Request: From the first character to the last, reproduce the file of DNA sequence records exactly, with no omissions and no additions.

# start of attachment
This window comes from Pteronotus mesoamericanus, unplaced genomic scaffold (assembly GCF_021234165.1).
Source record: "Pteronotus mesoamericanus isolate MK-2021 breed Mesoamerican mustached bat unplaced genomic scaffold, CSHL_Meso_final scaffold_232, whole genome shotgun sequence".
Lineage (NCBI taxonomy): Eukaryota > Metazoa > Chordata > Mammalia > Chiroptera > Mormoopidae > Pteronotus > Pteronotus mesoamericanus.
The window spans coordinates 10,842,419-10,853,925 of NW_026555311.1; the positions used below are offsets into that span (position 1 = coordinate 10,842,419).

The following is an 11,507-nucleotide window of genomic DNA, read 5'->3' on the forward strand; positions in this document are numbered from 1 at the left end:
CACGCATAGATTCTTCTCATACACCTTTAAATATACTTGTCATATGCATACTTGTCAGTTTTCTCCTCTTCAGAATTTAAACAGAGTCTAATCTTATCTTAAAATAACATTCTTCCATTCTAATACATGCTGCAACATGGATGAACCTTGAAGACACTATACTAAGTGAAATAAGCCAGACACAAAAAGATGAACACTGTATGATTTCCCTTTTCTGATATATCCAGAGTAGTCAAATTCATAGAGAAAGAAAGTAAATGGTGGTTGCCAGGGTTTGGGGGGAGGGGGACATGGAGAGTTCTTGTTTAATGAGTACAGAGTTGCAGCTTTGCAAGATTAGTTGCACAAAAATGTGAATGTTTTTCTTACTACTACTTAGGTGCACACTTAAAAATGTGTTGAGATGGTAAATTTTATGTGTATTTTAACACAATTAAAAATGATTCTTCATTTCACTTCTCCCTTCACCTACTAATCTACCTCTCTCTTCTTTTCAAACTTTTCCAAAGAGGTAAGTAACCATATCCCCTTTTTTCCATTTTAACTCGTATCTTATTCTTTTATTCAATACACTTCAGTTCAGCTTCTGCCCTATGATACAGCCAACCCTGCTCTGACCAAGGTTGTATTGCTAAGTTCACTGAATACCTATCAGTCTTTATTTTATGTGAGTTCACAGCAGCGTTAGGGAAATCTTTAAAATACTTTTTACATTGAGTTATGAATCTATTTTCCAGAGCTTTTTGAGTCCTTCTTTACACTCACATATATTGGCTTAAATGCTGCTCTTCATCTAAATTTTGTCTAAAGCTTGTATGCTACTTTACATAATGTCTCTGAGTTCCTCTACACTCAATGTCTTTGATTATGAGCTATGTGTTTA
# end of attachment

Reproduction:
This window comes from Pteronotus mesoamericanus, unplaced genomic scaffold (assembly GCF_021234165.1).
Source record: "Pteronotus mesoamericanus isolate MK-2021 breed Mesoamerican mustached bat unplaced genomic scaffold, CSHL_Meso_final scaffold_232, whole genome shotgun sequence".
Lineage (NCBI taxonomy): Eukaryota > Metazoa > Chordata > Mammalia > Chiroptera > Mormoopidae > Pteronotus > Pteronotus mesoamericanus.
The window spans coordinates 10,842,419-10,853,925 of NW_026555311.1; the positions used below are offsets into that span (position 1 = coordinate 10,842,419).

The following is an 11,507-nucleotide window of genomic DNA, read 5'->3' on the forward strand; positions in this document are numbered from 1 at the left end:
CACGCATAGATTCTTCTCATACACCTTTAAATATACTTGTCATATGCATACTTGTCAGTTTTCTCCTCTTCAGAATTTAAACAGAGTCTAATCTTATCTTAAAATAACATTCTTCCATTCTAATACATGCTGCAACATGGATGAACCTTGAAGACACTATACTAAGTGAAATAAGCCAGACACAAAAAGATGAACACTGTATGATTTCCCTTTTCTGATATATCCAGAGTAGTCAAATTCATAGAGAAAGAAAGTAAATGGTGGTTGCCAGGGTTTGGGGGGAGGGGGACATGGAGAGTTCTTGTTTAATGAGTACAGAGTTGCAGCTTTGCAAGATTAGTTGCACAAAAATGTGAATGTTTTTCTTACTACTACTTAGGTGCACACTTAAAAATGTGTTGAGATGGTAAATTTTATGTGTATTTTAACACAATTAAAAATGATTCTTCATTTCACTTCTCCCTTCACCTACTAATCTACCTCTCTCTTCTTTTCAAACTTTTCCAAAGAGGTAAGTAACCATATCCCCTTTTTTCCATTTTAACTCGTATCTTATTCTTTTATTCAATACACTTCAGTTCAGCTTCTGCCCTATGATACAGCCAACCCTGCTCTGACCAAGGTTGTATTGCTAAGTTCACTGAATACCTATCAGTCTTTATTTTATGTGAGTTCACAGCAGCGTTAGGGAAATCTTTAAAATACTTTTTACATTGAGTTATGAATCTATTTTCCAGAGCTTTTTGAGTCCTTCTTTACACTCACATATATTGGCTTAAATGCTGCTCTTCATCTAAATTTTGTCTAAAGCTTGTATGCTACTTTACATAATGTCTCTGAGTTCCTCTACACTCAATGTCTTTGATTATGAGCTATGTGTTTA